If you find that hard to accept, think about it this way. When your partner goes to work, he does not beat up his colleages. He almost certainly doesn’t hit, punch or kick his friends when he is spending time with them. It is highly unlikely that he shouts abuse at other people with whom he comes into contact in his life. He can choose who he abuses, and when and where he abuses them. He is actually in complete control of his behaviour.

The above is, of course, completely contrary to what he wants you to believe. It may even be contrary to what he believes himself. However, his abuse is actually a result of a number of strategies that he employs in order to exert control over your thoughts and actions. These are:

  • Control and dominance: The more he can dominate you, the greater the control he can assert over your life. An abusive partner may treat you as a child, as a slave or servant and he will employ any tactics he can to maintain this dominance.
  • Humiliation and removal of confidence: An abusive partner seeks to humiliate you in order to remove your self confidence. Loss of self esteem makes you more vulnerable to his control and demands.
  • Isolation: If you are not allowed to spend time with your family or friends, your abuser can better control your actions. He can also rest assured that you are unable to ask for help or to tell those close to you your side of the story. Preventing you from attending work, college or social events without him being present is also part of this tactic. Cutting you off from your outside contacts also increases your dependence on him.
  • Threatening and intimidation: An abusive partner may use threats to control your actions or to prevent you from reporting abuse. These threats can vary from relatively mild (threatening to withhold things that you enjoy, for example) to very serious. He may threaten to harm or kill you or those that you love. He might also threaten to harm or kill himself, forcing you to feel responsible for his safety and well being. Intimidation is also part of this tactic, but tends to involve actual actions rather than just verbal threats. A man intimidating his partner might smash up her belongings, hurt her pets or show her weapons he might use against her.  Intimidation is a threat taken further, with a very clear implication of violence to follow in the event of non compliance.
  • Denial and blame shifting: Domestic abuse is frequently characterised by the abusive partner’s inability to accept the blame or responsibility for his actions. He may deny that the abuse happened at all: there are well documented examples of a man beating his wife then looking at the bruises in the morning and asking her what happened to her face. It is also common for an abusive partner to make light of an assult or attack, claiming a very much more minor version of events than actually happened. (‘I threw a pebble at your feet to get your attention’, he may say, when in reality he threw a rock at your head.)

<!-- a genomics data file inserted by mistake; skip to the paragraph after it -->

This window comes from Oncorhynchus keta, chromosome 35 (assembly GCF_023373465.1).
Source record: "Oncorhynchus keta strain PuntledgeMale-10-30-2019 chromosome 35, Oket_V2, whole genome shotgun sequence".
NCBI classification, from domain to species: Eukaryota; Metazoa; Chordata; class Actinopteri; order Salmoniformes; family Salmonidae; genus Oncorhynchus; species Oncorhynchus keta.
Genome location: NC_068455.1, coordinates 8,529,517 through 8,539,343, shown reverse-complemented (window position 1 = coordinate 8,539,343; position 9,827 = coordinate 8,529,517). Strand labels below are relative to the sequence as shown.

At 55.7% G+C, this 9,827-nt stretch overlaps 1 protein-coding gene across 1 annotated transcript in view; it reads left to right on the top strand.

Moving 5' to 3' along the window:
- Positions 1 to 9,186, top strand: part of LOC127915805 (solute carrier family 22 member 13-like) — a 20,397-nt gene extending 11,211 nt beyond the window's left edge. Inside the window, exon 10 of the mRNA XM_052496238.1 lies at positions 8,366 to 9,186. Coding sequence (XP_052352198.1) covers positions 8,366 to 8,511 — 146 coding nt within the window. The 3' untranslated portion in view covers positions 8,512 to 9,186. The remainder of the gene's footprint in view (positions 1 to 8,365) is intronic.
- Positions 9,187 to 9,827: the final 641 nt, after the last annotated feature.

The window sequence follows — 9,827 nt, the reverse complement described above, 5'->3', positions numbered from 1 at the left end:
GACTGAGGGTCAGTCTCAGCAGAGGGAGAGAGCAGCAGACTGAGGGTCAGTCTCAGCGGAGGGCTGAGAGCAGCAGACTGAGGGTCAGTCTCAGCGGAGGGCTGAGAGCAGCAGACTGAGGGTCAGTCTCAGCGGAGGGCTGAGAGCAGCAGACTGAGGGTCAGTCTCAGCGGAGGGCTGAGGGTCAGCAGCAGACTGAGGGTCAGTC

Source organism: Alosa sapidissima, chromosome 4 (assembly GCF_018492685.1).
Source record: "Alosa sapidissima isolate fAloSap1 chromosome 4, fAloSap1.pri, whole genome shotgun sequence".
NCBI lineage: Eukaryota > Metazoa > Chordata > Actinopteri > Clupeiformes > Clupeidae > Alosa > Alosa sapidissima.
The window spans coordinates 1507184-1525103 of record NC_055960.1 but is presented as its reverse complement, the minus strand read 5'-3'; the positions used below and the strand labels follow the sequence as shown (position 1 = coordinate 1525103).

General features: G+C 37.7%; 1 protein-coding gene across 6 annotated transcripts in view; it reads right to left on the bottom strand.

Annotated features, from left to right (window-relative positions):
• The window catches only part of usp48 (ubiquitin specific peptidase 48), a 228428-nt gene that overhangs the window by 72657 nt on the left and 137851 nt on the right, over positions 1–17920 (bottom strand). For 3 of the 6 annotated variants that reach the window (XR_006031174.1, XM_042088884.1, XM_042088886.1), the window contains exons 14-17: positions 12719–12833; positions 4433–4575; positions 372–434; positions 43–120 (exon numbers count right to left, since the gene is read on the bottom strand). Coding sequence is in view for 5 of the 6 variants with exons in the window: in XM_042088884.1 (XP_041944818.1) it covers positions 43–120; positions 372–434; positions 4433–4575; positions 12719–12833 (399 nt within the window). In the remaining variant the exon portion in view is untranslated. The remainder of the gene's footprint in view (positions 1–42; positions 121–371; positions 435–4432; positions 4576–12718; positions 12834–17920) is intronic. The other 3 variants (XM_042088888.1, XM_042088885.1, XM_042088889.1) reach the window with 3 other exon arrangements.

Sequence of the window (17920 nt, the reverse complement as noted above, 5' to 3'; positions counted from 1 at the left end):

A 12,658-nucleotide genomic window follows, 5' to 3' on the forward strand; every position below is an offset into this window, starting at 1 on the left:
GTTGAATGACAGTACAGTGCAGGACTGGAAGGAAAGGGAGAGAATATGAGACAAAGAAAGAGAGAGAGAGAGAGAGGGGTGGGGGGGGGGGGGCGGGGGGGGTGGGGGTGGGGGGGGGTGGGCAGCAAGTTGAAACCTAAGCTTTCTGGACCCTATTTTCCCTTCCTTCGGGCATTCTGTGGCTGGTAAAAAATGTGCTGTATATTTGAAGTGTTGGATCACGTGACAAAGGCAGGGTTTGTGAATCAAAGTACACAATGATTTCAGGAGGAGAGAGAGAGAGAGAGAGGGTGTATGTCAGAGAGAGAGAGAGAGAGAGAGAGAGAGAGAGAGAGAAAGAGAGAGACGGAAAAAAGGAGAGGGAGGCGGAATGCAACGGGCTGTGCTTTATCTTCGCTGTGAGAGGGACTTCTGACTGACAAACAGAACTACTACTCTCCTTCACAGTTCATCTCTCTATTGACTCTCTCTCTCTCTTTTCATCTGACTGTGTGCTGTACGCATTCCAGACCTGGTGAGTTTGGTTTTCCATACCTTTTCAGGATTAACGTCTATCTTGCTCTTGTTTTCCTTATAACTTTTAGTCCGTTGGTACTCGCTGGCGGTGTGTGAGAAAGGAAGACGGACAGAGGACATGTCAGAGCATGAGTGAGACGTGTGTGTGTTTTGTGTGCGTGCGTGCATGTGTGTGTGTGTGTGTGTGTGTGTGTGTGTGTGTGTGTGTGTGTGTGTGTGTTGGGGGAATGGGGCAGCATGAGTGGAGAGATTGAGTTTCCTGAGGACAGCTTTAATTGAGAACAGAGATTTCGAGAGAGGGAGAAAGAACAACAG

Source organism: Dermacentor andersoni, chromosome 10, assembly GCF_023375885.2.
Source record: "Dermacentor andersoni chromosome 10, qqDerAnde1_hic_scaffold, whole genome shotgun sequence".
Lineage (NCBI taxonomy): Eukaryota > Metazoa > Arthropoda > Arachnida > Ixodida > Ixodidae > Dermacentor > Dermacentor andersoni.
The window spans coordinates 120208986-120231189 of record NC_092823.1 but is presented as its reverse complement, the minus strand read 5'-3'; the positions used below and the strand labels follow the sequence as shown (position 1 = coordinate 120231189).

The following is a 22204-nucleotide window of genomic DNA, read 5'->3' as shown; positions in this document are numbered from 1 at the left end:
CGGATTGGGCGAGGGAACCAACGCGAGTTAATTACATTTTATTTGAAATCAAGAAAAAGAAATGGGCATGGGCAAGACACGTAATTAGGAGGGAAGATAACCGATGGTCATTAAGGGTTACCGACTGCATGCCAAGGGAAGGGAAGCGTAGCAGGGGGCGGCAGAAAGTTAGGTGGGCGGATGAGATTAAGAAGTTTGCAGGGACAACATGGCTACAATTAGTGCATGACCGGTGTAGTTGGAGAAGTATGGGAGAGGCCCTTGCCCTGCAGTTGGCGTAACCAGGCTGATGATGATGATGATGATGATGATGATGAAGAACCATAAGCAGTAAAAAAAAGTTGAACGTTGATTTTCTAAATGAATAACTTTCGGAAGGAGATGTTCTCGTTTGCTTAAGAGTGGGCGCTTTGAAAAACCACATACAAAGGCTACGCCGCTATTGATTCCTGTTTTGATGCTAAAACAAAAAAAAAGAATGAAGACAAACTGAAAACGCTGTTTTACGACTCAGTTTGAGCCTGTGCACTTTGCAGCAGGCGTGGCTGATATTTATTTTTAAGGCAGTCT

• Abusive partners also use blame shifting to excuse their behaviour. Instead of accepting that his treatment of you was wrong, he will claim that you ‘deserved it’, ‘brought it on yourself’ or he may blame his own abusive parents. Whatever his excuses, however, nothing can get better until he accepts responsibility and owns up to the abuse to himself as well as to you.

Cycles of Abuse

Domestic abuse is often said to be a ‘cycle’. This is becuse abusive behaviour follows a pattern and repeats itself making it very hard to stop or break the cycle. The pattern can be seen as follows:

  • Abuse  –>Guilt–>Excuses–>Normality–>Fantasizing and Planning–>Set Up–> More Abuse.

To give a more precise explanation take a look at the following example of a domestic abuse pattern.

  • A man hits or otherwise abuses his partner. He then feels guilty for his actions and may apologise…although he does not accept repsonsibility as he then excuses his behaviour by blaming the woman or some other influence such as his own past experiences for the abuse. He may try to justify the abuse by claiming that the woman has done something to deserve the abuse, like being unfaithful or having let him down in public, even if there is no evidence of this.  The next part of the cycle usually sees a return to normality, as the abuser tries to calm the situation and persuade his partner that it was a ‘one off’ episode and that there is nothing for her to worry about. It is much harder for a woman to leave or to call for help during such a period of normality, so she stays, and the cycle resumes. After a while, the abusive partner begins to imagine what else the woman might do wrong and to fantasise about how he will ‘punish’ her.  As his fantasies escalate, he becomes more and more convinced that her ‘bad behaviour’ has taken place so he finds a way to set up a situation…usually an argument…where he feels justified in abusing her again.

How to Spot Signs of Domestic Abuse from the Outside

If someone you know or see regularly seems to be in danger of being in an abusive relationship, you may be their only chance of escape. However, it can be hard to be sure about what is going on from the outside. These signs or pointers may help you to decide if abuse is taking place and if your intervention is needed.